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BACKGROUND: The relationship between the duration of depressive symptoms and mortality remains poorly understood. AIMS: To examine whether the duration of depressive symptoms is associated with mortality risk. METHOD: Data (n= 9560) came from the English Longitudinal Study of Ageing (ELSA). We assessed depressive symptom duration as the sum of examinations with an eight-item Center for Epidemiologic Studies Depression Scale score of ⩾3; we ascertained mortality from linking our data to a national register. RESULTS: Relative to those participants who never reported symptoms, the age- and gender-adjusted hazard ratios for elevated depressive symptoms over 1, 2, 3 and 4 examinations were 1.41 (95% CI 1.15-1.74), 1.80 (95% CI 1.44-2.26), 1.97 (95% CI 1.57-2.47) and 2.48 (95% CI 1.90-3.23), respectively (Pfor trend <0.001). This graded association can be explained largely by differences in physical activity, cognitive function, functional impairments and physical illness. CONCLUSIONS: In this cohort of older adults, the duration of depressive symptoms was associated with mortality in a dose-response manner.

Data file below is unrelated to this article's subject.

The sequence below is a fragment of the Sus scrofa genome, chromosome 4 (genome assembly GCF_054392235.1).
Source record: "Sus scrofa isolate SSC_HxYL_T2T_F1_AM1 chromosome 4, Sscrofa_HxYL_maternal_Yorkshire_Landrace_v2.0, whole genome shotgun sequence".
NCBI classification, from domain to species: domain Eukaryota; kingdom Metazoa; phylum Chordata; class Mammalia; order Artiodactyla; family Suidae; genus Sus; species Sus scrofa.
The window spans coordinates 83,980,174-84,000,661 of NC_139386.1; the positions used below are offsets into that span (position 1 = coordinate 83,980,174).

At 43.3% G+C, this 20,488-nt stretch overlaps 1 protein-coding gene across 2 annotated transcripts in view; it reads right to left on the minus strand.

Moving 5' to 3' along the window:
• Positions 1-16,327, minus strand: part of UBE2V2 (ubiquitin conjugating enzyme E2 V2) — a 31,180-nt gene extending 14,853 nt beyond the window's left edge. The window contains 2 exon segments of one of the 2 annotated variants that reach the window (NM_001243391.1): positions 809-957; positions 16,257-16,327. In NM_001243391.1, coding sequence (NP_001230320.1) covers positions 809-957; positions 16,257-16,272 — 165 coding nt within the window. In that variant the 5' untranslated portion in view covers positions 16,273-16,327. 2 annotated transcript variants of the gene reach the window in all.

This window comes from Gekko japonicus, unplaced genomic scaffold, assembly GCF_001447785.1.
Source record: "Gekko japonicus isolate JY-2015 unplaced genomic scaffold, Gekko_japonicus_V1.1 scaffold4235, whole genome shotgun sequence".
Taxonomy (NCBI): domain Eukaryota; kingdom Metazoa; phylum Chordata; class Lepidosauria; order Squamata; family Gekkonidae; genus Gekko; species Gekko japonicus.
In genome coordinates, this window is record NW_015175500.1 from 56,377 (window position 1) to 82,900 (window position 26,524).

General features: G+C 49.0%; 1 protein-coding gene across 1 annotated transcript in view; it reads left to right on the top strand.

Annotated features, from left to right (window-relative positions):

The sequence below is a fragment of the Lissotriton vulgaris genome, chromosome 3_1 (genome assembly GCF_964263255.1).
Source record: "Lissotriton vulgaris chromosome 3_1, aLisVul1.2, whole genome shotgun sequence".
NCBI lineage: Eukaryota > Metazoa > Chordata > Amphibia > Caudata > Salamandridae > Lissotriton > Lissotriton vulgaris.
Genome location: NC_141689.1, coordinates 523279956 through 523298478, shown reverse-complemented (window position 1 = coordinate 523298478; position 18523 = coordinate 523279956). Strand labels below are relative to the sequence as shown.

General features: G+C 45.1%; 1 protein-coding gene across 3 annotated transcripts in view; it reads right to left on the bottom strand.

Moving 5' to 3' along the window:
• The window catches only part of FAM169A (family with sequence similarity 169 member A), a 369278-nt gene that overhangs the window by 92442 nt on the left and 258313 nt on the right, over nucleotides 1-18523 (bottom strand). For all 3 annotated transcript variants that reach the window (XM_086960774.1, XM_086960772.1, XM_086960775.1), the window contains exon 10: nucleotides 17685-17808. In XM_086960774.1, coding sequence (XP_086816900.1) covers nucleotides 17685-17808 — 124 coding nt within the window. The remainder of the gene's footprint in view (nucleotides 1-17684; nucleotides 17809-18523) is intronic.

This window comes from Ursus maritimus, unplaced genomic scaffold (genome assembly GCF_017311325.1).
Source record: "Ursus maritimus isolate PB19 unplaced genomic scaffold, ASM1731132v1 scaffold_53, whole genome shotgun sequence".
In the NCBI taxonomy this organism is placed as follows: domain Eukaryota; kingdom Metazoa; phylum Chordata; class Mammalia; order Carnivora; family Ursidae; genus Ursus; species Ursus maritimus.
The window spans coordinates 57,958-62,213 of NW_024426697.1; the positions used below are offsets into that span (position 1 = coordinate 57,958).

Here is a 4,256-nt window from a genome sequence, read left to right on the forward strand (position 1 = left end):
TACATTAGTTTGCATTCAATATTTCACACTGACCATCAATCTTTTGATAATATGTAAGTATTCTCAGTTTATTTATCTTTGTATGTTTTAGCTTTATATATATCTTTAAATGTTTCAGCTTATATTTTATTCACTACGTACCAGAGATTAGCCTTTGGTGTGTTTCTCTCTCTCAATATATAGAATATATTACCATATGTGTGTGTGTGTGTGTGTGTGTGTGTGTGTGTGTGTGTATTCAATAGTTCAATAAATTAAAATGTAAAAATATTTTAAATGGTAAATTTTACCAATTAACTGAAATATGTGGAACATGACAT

Original publication




Journal article


Br J Psychiatry

Publication Date





337 - 342


Aging, Case-Control Studies, Depression, England, Female, Humans, Longitudinal Studies, Male, Middle Aged, Registries, Risk Factors, Time Factors